Vaterlandsliebe und Religionskonflikt: Politische Diskurse im Alten Reich (1555-1648)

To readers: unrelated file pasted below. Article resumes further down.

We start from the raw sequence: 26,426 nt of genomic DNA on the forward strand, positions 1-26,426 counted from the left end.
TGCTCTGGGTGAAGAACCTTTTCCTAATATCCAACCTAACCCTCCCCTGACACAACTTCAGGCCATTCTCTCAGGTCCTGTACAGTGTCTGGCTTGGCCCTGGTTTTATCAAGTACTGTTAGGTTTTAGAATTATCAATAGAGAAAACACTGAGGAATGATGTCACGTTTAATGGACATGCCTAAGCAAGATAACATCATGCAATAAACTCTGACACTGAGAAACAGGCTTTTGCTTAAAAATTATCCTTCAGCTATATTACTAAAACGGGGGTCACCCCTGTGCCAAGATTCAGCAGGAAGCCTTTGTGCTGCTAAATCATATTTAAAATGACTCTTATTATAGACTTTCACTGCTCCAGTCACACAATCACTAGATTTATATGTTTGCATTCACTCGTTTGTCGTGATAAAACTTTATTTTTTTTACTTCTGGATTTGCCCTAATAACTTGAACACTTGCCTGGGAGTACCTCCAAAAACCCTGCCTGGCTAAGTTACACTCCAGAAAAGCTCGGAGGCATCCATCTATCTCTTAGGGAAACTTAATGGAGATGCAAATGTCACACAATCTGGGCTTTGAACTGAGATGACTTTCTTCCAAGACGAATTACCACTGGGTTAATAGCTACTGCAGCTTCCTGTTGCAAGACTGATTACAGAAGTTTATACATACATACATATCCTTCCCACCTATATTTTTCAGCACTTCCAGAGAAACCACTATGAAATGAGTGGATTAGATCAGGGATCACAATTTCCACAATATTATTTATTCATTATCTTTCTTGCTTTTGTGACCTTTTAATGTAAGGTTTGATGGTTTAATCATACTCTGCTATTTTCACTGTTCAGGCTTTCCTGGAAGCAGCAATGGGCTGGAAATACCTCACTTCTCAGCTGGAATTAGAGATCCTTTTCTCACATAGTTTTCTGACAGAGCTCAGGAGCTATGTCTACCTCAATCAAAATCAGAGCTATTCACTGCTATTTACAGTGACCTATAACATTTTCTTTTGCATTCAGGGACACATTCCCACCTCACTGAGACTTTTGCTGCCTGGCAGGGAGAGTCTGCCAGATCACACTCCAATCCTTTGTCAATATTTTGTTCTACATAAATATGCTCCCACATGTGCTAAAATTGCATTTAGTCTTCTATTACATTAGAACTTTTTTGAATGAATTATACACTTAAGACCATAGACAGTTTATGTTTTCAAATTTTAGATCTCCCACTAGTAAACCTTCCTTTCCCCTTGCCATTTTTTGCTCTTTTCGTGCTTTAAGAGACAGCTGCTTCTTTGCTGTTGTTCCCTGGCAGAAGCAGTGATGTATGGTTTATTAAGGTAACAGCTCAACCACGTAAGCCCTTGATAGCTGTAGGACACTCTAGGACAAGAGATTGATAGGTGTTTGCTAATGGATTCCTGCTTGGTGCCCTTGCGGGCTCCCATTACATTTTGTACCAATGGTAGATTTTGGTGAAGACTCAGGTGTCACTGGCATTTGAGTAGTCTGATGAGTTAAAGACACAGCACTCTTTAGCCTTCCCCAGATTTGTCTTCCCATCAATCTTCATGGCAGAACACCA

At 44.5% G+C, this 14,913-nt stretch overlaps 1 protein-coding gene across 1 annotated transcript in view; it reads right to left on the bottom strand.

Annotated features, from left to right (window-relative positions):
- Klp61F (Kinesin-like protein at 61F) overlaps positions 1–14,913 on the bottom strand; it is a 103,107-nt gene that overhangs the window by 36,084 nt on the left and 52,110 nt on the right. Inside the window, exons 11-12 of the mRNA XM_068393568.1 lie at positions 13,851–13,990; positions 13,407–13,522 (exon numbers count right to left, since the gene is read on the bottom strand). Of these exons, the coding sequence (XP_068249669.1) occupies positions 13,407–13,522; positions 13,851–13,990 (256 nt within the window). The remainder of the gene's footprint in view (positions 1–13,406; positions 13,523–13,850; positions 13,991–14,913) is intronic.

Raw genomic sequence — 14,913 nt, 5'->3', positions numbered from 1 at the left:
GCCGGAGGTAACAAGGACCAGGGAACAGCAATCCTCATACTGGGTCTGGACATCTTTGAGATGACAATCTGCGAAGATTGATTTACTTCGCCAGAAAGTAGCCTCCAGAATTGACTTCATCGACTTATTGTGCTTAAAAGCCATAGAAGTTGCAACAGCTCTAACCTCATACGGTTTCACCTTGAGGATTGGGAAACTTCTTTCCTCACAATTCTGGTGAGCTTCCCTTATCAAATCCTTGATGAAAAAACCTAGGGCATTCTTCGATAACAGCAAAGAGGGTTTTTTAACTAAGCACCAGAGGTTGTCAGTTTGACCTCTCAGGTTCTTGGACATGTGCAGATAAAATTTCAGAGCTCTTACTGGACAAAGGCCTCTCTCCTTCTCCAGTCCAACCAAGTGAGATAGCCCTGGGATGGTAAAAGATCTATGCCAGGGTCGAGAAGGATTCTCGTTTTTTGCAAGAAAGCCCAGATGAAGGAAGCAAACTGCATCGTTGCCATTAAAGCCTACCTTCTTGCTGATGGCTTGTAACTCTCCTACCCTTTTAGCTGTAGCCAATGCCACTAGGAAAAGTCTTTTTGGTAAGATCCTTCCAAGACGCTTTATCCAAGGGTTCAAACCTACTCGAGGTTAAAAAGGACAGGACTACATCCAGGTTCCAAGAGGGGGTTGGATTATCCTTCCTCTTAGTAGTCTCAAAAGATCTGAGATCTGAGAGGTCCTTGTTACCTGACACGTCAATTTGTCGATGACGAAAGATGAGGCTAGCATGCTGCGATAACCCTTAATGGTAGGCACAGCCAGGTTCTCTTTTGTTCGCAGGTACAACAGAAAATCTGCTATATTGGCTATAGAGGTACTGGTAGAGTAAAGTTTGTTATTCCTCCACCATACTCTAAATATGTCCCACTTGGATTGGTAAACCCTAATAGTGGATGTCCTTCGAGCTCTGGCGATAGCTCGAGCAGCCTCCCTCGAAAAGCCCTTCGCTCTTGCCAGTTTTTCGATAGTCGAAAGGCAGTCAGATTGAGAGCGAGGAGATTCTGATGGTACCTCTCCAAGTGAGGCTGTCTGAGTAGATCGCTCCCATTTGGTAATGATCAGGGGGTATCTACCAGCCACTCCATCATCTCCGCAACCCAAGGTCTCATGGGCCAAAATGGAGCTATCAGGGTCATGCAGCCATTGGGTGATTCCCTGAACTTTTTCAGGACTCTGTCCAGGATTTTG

In the past years ideological elements that guaranteed cohesion and loyalties in early modern societies have become a key interest of scholarship. Revolving around the notion of amor patriae (love of country), this study shows how this classical idea with its civic humanist connotations was transferred into the context of monarchical theory of the (German) Empire. The book further explores how love of country fitted into European debates on the nature of commonwealth and the citizen's duties. Combined with an analysis of humanist images of the German fatherland and nation, this concept's application is examined in the German pamphlet literature from the conflicts of the late 16th century to the end of the Thirty Years’ War. The result is a refreshing portrait of the confessional era in Germany, which is often simply characterized by sectarian and political divide.